Oabona is a researcher and social worker, and the Executive Director of Friends of Diversity. He was previously a Lecturer in Public Health at the Institute of Development Management (IDM) in Botswana. An alumnus of the Young African Leaders Initiative (YALI), Oabona has over eight years of experience in the human rights movement in Botswana and internationally, with a particular focus on the rights of minority and underprivileged groups in the sub-Saharan Africa diaspora. His work focuses on challenging discriminatory policies that oppresses young women, girls, and queer people.
Oabona has worked with a number of NGOs in Botswana including DITSHWANELO-The Botswana Centre for Human Rights, SRHR Africa Trust, Young African Leadership and Development in Africa (YALDA), among others. He is currently the campaign lead for reform #53, a campaign organised by the Commonwealth Youth Gender and Equality Network, which calls on Commonwealth governments to address existing laws discriminating against women and LGBTI people. He is also affiliated with international organisations such as the International Aids Society, CIVICUS, the Aids and Rights Alliance for Southern Africa (ARASA) and the U.S Alumni Exchange Programme.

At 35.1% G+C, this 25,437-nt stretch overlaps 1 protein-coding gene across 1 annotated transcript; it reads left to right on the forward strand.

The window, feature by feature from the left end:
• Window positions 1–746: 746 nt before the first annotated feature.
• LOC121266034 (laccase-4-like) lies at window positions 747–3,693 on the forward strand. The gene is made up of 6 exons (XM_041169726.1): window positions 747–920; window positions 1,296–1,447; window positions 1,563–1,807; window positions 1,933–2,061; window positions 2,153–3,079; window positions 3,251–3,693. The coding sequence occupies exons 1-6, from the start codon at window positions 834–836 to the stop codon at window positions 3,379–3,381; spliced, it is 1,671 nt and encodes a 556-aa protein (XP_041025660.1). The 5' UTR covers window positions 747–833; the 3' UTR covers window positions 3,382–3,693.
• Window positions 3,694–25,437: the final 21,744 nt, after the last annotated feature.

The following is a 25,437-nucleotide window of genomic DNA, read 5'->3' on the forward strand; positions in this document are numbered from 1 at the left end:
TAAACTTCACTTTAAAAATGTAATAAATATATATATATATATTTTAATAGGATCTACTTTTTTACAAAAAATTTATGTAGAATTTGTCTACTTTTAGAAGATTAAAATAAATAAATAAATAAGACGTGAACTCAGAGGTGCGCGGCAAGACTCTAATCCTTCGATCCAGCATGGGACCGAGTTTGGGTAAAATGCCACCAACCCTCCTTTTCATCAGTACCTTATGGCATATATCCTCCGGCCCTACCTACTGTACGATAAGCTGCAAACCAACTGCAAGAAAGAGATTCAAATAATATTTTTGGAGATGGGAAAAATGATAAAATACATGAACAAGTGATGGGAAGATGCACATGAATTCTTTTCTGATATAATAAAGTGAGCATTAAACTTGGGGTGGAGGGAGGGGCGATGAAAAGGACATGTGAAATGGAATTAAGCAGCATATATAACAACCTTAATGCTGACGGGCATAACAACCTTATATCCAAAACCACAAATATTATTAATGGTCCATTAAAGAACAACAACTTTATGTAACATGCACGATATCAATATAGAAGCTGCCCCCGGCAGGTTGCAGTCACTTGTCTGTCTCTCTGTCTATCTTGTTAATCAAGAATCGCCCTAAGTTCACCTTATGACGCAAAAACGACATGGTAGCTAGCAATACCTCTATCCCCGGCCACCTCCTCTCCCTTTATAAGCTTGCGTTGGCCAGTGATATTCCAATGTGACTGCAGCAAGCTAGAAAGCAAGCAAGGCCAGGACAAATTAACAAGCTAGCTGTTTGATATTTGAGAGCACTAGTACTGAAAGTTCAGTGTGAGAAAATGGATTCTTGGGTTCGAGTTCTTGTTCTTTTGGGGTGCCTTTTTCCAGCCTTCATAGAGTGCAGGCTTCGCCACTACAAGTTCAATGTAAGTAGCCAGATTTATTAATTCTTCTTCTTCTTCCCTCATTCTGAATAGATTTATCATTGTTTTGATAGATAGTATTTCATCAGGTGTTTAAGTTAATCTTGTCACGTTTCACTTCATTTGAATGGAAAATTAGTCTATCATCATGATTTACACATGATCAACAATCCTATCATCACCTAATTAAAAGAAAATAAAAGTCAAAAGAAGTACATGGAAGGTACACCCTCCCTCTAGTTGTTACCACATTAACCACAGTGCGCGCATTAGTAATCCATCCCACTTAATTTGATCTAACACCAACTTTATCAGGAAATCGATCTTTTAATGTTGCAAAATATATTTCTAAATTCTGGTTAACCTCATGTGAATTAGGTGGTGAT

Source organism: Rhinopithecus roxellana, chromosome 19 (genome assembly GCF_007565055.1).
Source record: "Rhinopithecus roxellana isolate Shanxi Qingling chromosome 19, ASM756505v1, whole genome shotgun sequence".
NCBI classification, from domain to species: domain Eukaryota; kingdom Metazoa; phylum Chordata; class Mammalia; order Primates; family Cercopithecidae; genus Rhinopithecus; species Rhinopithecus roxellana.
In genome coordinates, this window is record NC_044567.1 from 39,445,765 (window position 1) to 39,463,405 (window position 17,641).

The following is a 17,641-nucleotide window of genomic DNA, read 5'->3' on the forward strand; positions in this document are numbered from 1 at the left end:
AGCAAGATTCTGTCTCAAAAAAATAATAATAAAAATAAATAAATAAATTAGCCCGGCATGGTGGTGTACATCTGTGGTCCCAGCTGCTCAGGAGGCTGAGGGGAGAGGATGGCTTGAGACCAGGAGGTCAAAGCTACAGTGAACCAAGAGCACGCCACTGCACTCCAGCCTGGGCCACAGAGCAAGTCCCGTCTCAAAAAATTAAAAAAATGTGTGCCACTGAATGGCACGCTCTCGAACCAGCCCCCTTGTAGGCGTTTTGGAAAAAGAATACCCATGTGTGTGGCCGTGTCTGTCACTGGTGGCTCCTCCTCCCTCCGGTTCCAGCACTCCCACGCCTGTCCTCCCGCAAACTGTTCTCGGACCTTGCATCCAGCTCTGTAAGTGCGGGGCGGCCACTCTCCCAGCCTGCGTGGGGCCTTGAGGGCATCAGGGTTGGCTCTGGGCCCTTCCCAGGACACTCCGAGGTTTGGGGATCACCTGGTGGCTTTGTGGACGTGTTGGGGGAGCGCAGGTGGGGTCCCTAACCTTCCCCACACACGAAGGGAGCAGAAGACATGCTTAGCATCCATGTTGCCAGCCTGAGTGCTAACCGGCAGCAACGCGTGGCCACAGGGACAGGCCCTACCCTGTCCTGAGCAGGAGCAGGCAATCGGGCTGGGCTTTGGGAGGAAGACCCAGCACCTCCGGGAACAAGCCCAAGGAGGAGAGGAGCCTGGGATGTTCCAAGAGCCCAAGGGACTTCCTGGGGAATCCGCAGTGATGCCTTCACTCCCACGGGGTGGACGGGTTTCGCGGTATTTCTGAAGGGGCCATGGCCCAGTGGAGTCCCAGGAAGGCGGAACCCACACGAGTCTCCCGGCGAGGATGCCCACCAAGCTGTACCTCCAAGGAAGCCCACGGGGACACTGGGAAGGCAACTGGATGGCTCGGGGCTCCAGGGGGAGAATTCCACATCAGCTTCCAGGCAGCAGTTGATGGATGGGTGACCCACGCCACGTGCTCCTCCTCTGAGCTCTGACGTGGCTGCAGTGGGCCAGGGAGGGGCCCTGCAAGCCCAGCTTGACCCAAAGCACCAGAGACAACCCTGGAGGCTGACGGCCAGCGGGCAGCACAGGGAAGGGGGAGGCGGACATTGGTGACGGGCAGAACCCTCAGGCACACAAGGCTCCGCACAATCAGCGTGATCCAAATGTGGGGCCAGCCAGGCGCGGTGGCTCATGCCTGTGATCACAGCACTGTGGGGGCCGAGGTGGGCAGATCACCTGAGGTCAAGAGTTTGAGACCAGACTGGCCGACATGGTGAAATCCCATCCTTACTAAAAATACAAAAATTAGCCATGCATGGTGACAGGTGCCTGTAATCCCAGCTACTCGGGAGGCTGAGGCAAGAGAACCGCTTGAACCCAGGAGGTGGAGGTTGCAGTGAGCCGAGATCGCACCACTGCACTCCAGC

Oabona was one of 20 litigants who successfully challenged the Government of Botswana in 2013 to register an LGBTI organisation, Lesbians, Gays, and Bisexuals of Botswana (LEGABIBO). In 2014, he was hosted by the Center for Human Rights and Rehabilitation in Lilongwe, Malawi, and he has also presented abstracts on research into sexual and reproductive health rights in Nairobi, Kenya and in other African countries.
He holds a master’s in Human Rights and Democratization in Africa from the University of Pretoria, following an undergraduate degree in Social Work from the University of Botswana.
How does change happen? What I have observed is that challenging inequality is a gradual process which requires strategic focus and positive synergies. Societies respond progressively when it comes to confronting inequality. The reality at times is that certain factors in societal structures can be an obstacle for change to happen. Many people are ready to make change but at times do not have the necessary support and technical skills to manoeuvre around it. There is power in empowering the affected communities. In my advocacy work for LGBTI people in my country, I recognised that if people are empowered themselves, achieving change will be more effective.